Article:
There is quote, attributed to Lucy from Charles Schulz’s Peanuts cartoon, that goes like this:
Like the prayer attributed to Saint Francis, I’m doubtful that Lucy’s character ever actually uttered these words. Unlike the prayer of Saint Francis, I hold this opinion because this sentiment is so out of Lucy’s character. Lucy is know for being somewhat rough around the edges. She’s the one who is always pulling the ball away from Charlie Brown at the last minute. She gave him the nickname, “blockhead.” Her temper is notoriously hot and her fuse is equally short. She doesn’t strike me as the sort of person who carries around a song in her heart.
Of course, most people probably don’t think of Saint Paul as a guy with a song in his heart either. He was a bit arrogant. He could be prickly. He may or may not have killed a few Christians prior to his conversion, and yet, in Sunday’s lesson from Ephesians we find him admonishing the disciples in Ephesus to “sing and make melody to the Lord in your hearts.” I appreciate the “in your hearts” piece because I am an awful singer, but the real important part is the kind of song Paul calls us to carry within us. The Greek for “sing and make melody” is actually just two different Greek words that mean “to sing,” the second of which literally means to “sing praise.”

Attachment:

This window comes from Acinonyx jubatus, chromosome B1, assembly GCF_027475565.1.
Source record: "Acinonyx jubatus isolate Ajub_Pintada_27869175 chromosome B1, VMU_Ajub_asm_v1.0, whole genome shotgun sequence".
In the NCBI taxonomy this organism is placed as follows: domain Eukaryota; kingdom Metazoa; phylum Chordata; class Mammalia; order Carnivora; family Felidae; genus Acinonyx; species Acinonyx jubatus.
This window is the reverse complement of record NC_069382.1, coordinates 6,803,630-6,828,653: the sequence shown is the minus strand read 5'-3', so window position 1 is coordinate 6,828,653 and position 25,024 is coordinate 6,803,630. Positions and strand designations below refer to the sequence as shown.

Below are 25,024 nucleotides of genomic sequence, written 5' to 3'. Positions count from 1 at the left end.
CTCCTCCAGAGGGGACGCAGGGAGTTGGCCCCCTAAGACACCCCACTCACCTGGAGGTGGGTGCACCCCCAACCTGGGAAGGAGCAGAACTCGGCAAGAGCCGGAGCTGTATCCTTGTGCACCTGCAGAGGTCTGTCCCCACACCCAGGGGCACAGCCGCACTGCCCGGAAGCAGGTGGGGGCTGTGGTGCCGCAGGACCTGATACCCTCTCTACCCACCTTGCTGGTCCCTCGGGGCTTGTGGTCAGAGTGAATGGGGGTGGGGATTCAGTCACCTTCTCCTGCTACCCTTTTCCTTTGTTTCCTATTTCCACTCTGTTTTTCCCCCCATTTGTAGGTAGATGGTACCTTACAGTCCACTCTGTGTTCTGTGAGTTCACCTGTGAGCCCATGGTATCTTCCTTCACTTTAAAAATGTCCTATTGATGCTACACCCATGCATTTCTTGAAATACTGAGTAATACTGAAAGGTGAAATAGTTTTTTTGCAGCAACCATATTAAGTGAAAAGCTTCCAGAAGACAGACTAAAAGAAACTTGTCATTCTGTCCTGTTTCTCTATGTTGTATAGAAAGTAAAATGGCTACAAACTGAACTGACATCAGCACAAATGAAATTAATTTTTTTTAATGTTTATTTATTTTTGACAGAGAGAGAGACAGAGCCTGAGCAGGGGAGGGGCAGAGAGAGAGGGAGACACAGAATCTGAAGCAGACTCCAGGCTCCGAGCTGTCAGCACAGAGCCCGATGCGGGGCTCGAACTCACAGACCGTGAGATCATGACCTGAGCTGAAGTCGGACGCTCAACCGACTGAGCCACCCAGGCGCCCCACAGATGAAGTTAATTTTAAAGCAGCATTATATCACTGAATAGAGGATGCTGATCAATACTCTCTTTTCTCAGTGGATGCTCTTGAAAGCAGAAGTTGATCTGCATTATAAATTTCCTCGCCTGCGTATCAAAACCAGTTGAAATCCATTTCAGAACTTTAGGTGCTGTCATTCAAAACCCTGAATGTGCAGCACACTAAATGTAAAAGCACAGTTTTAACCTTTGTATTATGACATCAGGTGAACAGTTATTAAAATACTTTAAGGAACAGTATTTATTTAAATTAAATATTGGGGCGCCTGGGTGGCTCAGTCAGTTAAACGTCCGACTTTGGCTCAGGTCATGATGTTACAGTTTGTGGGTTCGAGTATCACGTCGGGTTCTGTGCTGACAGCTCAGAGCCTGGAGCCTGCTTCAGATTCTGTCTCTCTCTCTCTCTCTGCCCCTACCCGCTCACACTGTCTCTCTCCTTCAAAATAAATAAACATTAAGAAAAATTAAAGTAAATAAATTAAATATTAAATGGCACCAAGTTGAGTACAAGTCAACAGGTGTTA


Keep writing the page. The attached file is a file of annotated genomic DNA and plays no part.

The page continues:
One of the hardest struggles for Christians of all ages is to change that initial reaction to a hardship or frustration. We are often slaves to our emotional reactions to things. Think, for example, about the last time you got cut off in traffic. What was your immediate reaction? Because I’ve not yet found a way to have a song of praise in my heart at all times, my reaction usually looks something like this:
Imagine how different the world would be if Christians could find a way to take Paul’s advice. How peaceful and loving might our environments be if the 70% of Americans who self-identify as Christians could make room for the Spirit to fill their hearts with praise rather than the muck that takes up so much space? Through the Daily Office, daily prayer, and daily Scripture reading, and with God’s help, we can make room for a song of praise in our hearts, but it takes time. So be patient with yourself, but keep on striving for toward the goal of carrying a song in your heart at all times.